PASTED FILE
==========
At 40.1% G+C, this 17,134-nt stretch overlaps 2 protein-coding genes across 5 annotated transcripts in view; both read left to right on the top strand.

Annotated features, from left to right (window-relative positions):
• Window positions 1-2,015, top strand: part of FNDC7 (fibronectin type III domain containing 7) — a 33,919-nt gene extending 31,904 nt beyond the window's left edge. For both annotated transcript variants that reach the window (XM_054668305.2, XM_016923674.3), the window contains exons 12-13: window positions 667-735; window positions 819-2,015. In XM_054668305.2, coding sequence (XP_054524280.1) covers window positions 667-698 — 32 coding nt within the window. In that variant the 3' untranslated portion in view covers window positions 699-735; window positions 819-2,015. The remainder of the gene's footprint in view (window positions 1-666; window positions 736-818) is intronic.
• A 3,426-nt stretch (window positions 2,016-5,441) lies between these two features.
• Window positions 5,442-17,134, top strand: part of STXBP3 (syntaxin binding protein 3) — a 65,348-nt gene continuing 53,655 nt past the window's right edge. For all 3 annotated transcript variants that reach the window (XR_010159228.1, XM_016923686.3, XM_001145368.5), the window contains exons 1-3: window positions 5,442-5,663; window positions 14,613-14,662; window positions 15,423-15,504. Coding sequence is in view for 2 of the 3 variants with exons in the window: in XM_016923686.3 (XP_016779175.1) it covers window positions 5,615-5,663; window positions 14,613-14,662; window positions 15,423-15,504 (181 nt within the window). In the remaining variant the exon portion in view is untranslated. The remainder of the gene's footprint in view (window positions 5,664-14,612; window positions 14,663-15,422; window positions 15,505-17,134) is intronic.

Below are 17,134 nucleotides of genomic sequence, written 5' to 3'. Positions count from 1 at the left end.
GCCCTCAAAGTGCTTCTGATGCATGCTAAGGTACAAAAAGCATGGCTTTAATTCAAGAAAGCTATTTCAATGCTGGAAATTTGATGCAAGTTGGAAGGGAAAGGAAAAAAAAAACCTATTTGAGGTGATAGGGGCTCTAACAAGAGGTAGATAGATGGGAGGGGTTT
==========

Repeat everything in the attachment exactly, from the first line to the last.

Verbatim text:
At 40.1% G+C, this 17,134-nt stretch overlaps 2 protein-coding genes across 5 annotated transcripts in view; both read left to right on the top strand.

Annotated features, from left to right (window-relative positions):
• Window positions 1-2,015, top strand: part of FNDC7 (fibronectin type III domain containing 7) — a 33,919-nt gene extending 31,904 nt beyond the window's left edge. For both annotated transcript variants that reach the window (XM_054668305.2, XM_016923674.3), the window contains exons 12-13: window positions 667-735; window positions 819-2,015. In XM_054668305.2, coding sequence (XP_054524280.1) covers window positions 667-698 — 32 coding nt within the window. In that variant the 3' untranslated portion in view covers window positions 699-735; window positions 819-2,015. The remainder of the gene's footprint in view (window positions 1-666; window positions 736-818) is intronic.
• A 3,426-nt stretch (window positions 2,016-5,441) lies between these two features.
• Window positions 5,442-17,134, top strand: part of STXBP3 (syntaxin binding protein 3) — a 65,348-nt gene continuing 53,655 nt past the window's right edge. For all 3 annotated transcript variants that reach the window (XR_010159228.1, XM_016923686.3, XM_001145368.5), the window contains exons 1-3: window positions 5,442-5,663; window positions 14,613-14,662; window positions 15,423-15,504. Coding sequence is in view for 2 of the 3 variants with exons in the window: in XM_016923686.3 (XP_016779175.1) it covers window positions 5,615-5,663; window positions 14,613-14,662; window positions 15,423-15,504 (181 nt within the window). In the remaining variant the exon portion in view is untranslated. The remainder of the gene's footprint in view (window positions 5,664-14,612; window positions 14,663-15,422; window positions 15,505-17,134) is intronic.

Below are 17,134 nucleotides of genomic sequence, written 5' to 3'. Positions count from 1 at the left end.
GCCCTCAAAGTGCTTCTGATGCATGCTAAGGTACAAAAAGCATGGCTTTAATTCAAGAAAGCTATTTCAATGCTGGAAATTTGATGCAAGTTGGAAGGGAAAGGAAAAAAAAAACCTATTTGAGGTGATAGGGGCTCTAACAAGAGGTAGATAGATGGGAGGGGTTT